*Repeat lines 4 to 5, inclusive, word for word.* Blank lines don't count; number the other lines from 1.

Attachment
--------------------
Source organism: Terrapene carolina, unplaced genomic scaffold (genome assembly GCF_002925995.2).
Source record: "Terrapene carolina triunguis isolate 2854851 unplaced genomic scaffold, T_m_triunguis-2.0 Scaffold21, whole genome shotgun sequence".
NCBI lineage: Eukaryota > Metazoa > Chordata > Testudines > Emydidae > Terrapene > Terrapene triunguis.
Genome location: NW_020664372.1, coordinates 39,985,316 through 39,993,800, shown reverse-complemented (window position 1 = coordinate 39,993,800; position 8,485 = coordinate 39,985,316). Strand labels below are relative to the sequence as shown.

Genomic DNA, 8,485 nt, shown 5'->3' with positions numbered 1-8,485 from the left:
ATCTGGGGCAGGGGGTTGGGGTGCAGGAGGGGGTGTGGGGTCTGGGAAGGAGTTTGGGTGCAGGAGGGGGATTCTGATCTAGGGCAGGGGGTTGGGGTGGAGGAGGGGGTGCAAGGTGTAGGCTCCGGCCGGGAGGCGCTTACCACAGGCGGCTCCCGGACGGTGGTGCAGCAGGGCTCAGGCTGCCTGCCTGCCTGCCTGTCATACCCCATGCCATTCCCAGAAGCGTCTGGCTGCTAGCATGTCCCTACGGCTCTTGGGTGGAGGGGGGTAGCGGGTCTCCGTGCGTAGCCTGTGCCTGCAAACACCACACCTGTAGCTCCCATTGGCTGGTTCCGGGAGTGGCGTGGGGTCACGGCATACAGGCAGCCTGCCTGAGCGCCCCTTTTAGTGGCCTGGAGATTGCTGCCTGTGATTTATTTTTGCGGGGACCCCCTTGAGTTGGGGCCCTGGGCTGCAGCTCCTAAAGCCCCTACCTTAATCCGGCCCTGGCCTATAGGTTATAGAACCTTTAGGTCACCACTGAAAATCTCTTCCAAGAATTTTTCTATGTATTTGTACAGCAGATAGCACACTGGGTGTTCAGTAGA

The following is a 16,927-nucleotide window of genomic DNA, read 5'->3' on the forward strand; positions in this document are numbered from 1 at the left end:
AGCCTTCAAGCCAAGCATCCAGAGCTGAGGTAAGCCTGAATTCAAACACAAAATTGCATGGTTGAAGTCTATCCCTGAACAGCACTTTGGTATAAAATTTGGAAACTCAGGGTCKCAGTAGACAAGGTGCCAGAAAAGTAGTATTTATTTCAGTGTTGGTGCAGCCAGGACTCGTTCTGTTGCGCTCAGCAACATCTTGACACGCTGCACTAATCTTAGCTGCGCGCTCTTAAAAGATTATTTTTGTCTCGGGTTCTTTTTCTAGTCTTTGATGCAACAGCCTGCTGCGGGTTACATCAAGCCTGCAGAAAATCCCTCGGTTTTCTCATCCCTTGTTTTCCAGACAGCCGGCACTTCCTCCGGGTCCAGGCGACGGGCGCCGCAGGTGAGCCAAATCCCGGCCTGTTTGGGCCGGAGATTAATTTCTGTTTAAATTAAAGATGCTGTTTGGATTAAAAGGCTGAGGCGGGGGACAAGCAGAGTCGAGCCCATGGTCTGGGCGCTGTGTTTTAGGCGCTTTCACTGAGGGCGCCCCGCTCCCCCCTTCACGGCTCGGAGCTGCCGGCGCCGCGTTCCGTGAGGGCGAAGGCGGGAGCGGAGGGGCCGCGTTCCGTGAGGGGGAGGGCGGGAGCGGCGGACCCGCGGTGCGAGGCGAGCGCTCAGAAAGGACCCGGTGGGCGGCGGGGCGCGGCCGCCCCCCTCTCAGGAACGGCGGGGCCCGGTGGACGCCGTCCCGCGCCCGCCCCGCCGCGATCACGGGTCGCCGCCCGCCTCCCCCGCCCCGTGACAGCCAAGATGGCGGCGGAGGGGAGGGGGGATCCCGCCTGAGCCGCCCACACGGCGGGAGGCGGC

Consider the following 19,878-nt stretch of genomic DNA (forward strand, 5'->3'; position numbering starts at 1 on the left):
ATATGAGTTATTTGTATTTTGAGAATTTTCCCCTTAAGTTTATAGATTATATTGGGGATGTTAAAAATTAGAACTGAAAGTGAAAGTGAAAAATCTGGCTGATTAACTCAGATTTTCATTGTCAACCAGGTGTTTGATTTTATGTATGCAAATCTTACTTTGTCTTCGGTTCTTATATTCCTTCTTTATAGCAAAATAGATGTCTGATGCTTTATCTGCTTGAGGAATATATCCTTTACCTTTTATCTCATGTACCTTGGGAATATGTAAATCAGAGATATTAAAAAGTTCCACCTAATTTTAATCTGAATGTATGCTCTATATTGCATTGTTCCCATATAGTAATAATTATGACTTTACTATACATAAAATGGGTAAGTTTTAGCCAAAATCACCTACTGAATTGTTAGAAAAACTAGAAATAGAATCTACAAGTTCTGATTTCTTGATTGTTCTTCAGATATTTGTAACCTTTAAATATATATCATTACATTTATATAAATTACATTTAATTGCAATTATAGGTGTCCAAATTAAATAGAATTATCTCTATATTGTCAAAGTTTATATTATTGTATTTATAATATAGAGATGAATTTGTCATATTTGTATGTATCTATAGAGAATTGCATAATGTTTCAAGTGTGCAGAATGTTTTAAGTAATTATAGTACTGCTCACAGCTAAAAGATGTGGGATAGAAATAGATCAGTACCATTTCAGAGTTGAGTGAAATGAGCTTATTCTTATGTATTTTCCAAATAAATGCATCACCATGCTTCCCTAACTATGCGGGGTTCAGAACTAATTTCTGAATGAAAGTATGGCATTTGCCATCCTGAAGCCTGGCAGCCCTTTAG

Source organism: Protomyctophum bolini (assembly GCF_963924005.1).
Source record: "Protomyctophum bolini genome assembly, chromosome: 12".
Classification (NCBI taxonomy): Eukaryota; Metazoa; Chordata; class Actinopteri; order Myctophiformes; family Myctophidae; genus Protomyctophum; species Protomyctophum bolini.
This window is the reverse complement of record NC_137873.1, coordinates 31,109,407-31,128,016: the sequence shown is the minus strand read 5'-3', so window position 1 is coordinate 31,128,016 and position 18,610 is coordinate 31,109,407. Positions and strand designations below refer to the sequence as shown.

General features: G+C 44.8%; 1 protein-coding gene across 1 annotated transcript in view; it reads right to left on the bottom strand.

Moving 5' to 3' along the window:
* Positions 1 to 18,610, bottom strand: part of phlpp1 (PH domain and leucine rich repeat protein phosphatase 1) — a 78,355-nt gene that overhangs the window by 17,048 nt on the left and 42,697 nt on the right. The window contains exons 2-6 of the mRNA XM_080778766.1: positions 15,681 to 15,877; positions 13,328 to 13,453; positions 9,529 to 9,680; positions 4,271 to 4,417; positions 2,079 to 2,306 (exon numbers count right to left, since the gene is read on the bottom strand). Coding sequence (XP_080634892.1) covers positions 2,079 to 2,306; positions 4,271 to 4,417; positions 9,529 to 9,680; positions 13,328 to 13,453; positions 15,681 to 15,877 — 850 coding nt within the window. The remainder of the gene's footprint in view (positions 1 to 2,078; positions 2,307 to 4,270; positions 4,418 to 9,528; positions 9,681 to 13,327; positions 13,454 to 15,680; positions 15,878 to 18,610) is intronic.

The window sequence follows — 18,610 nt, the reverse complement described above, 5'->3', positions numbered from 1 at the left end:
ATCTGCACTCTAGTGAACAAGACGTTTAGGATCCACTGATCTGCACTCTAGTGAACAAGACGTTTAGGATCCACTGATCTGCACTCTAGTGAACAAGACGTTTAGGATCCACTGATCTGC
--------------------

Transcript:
Genome location: NW_020664372.1, coordinates 39,985,316 through 39,993,800, shown reverse-complemented (window position 1 = coordinate 39,993,800; position 8,485 = coordinate 39,985,316). Strand labels below are relative to the sequence as shown.

Genomic DNA, 8,485 nt, shown 5'->3' with positions numbered 1-8,485 from the left: